A comprehensive public opinion poll conducted across the Arab world has shown that a growing number of Arabs are becoming less religious, the BBC reported on Monday.

One of the key findings on attitudes toward a wide range of issues was a five percent increase since a previous survey in 2013 in the number of people across the Arab world who identify as “not religious.” Of the 13% of Arab League nations’ 420 million people who aren’t religious, the largest group is youth under 30, 18% of whom identify as not religious.

Arabs Turning From Islam

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“It is critical that we are able to go on the ground and capture public sentiment,” said Professor Amaney Jamal, a co-director of the Arab Barometer project at Princeton University, which conducted the survey for the BBC. Arabs Becoming Less Religious – BBC Survey.

Professor Amaney Jamal, co-director of the Arab Barometer project at Princeton University. (Courtesy)

More than 25,000 people were interviewed for the survey by the Arab Barometer, a research group that tracks public sentiment in the Arab world. The BBC News Arabic division commissioned the study, which was conducted in 10 Arab countries and the Palestinian territories between late 2018 and the spring of 2019.

Professor Amaney Jamal, co-director of the Arab Barometer project at Princeton University. (Courtesy)
The study included the largest Arab countries, but left out Saudi Arabia, whose 2017 population of 33 million ranks it sixth in the Arab League after Egypt (97 million), Algeria (41 million), Sudan (40 million), Iraq (38 million) Morocco (35 million).

Other findings included a majority of Arabs supporting the right of a woman to become leader of a country, except for Algeria, where less than 50% supported the prospect of a female president or prime minister.

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At the same time, a majority of respondents including more than half the women polled said the man of the house should have the final say in domestic matters. Morocco was the exception — less than half of those questioned there supported the notion that a man should be the final arbiter in family decisions.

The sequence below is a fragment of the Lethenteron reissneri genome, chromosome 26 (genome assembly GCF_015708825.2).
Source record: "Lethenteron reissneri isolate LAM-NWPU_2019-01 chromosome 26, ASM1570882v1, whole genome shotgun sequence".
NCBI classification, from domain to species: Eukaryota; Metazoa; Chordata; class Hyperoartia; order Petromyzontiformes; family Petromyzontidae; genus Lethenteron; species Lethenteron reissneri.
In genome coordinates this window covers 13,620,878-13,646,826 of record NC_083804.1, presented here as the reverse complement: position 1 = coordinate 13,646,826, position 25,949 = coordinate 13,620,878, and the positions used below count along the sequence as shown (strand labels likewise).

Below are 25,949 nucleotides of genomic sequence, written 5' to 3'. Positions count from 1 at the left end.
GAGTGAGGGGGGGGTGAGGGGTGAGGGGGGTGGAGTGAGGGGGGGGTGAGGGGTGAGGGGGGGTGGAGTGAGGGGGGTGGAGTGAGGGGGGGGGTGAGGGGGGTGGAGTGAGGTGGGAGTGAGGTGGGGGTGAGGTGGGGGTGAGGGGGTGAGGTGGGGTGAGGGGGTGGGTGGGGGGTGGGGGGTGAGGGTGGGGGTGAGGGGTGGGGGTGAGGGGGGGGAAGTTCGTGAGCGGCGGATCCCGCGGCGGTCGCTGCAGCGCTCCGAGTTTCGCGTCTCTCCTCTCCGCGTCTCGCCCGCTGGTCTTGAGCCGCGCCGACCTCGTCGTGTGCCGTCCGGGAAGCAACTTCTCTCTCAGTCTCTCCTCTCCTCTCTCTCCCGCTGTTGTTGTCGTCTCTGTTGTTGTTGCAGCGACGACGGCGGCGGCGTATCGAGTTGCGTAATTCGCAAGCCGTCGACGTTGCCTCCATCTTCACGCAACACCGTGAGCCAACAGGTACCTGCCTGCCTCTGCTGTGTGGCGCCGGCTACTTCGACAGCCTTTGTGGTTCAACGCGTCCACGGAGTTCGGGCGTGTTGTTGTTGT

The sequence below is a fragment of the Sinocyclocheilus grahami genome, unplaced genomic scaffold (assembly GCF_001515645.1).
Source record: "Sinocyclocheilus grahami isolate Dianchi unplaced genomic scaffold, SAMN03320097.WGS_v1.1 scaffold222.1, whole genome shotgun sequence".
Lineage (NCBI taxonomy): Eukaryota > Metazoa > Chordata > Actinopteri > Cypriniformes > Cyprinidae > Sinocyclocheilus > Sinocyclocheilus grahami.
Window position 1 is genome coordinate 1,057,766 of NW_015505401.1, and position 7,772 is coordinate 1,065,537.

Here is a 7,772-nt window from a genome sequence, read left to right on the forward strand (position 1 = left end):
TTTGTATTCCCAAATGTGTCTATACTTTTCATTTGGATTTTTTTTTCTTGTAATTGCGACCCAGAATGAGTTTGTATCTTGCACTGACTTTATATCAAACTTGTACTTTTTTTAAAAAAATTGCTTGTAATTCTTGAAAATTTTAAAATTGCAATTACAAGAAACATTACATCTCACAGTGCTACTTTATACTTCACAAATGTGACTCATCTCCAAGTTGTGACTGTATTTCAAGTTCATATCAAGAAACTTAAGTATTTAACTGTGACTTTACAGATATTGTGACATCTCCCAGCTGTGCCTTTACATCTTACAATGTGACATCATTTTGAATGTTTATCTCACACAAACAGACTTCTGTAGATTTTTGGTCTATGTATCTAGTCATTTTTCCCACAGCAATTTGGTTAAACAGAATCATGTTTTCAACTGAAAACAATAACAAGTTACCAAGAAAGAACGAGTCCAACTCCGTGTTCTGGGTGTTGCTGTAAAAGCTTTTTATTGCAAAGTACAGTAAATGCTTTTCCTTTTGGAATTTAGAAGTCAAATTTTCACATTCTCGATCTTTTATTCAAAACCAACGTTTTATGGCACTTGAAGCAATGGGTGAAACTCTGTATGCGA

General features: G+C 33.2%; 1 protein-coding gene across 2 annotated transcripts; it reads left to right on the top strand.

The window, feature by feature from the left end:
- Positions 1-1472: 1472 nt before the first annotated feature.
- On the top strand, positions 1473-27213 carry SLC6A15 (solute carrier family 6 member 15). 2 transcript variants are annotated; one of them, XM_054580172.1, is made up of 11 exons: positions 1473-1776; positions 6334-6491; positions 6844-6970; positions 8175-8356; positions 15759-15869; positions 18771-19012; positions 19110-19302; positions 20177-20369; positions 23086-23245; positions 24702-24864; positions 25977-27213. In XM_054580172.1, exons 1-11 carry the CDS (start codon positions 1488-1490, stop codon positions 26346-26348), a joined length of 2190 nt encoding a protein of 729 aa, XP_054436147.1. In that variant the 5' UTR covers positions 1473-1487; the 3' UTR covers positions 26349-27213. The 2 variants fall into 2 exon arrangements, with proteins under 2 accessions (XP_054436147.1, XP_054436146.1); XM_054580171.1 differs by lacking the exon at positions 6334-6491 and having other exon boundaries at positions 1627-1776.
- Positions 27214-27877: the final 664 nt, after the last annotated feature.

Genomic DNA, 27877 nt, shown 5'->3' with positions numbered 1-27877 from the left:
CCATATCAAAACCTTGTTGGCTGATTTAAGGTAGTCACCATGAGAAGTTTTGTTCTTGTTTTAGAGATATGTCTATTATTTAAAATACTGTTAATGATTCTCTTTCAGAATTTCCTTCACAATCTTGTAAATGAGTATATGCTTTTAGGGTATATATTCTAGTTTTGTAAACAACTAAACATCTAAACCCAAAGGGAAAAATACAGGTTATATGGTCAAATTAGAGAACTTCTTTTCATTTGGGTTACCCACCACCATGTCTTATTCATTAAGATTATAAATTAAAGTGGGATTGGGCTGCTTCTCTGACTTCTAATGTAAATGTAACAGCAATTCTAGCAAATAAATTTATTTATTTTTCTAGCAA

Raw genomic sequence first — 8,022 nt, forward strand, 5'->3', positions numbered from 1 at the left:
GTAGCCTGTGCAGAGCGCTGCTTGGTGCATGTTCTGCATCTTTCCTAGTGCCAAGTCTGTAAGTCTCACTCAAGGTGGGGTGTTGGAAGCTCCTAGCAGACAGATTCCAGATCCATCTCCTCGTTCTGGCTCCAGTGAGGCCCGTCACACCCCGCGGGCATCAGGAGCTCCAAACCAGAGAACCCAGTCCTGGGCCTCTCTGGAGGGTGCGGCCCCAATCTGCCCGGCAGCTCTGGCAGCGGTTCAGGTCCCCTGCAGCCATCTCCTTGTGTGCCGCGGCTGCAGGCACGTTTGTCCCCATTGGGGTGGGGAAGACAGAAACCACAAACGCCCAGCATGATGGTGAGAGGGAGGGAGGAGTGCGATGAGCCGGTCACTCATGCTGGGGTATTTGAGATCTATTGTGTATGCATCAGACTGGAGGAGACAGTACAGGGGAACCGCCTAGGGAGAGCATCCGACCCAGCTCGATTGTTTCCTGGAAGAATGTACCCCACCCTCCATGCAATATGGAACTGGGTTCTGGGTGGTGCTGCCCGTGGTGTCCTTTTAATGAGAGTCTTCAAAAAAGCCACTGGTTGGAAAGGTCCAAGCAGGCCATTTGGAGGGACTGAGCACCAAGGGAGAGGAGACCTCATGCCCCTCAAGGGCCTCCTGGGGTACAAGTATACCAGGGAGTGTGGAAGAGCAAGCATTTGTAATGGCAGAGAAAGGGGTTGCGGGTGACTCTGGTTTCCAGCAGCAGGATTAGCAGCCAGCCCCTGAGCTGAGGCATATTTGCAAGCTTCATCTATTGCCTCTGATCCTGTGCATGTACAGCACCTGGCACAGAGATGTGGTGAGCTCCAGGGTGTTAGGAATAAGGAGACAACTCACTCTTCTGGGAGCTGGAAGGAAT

So-called “honor killings” — in which a family member kills a female relative over allegations her actions dishonored the family — remained more acceptable than homosexuality, which was met with very low rates of approval.

With people in the region aware of the political unrest in Tunisia, seen as the Arab country with the strongest democracy, Jamal said Arabs are wary of a move to liberalized democracy.

“Although people’s commitment to freedom and liberty is still very strong, I think people are questioning whether having a regime become more democratic is necessarily a good thing for their lives,” Jamal said in an interview posted on her organization’s website to comment on the survey. “People in the region are cautious about the potential effects of political liberalization.”

Arabs maintain wariness of Israel, with respondents ranking the Jewish state as the biggest threat to stability and national security, with the United States next, followed by Iran.

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With Arab countries ranked as some of the unhappiest places in the world to live, the study showed that 20%, or one in five people, in the countries polled, are thinking about leaving the region, most often due to economic concerns.

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  1. Like one frank rightly pointed out, the current socio-economic trends in the world are largely responsible:
    “The English began to lose faith in their traditional organised religion as a result off the two World Wars pressures accelerated by science but they were socially cautious while their religious parents and grandparents were alive and did not wish to offend them so it was only in the 1970’s that the number of civil weddings exceeded the religious. One of the reasons for Arab fundamentalist violence is a terror that Islam will lose its congregation as has the Church in the West and so the fundamentalist violence is as much an internal fight for a medieval ritualistic closed Islam as for whether a new Andalusia may blossom and tell their Mrs Grundy’s where to get off”


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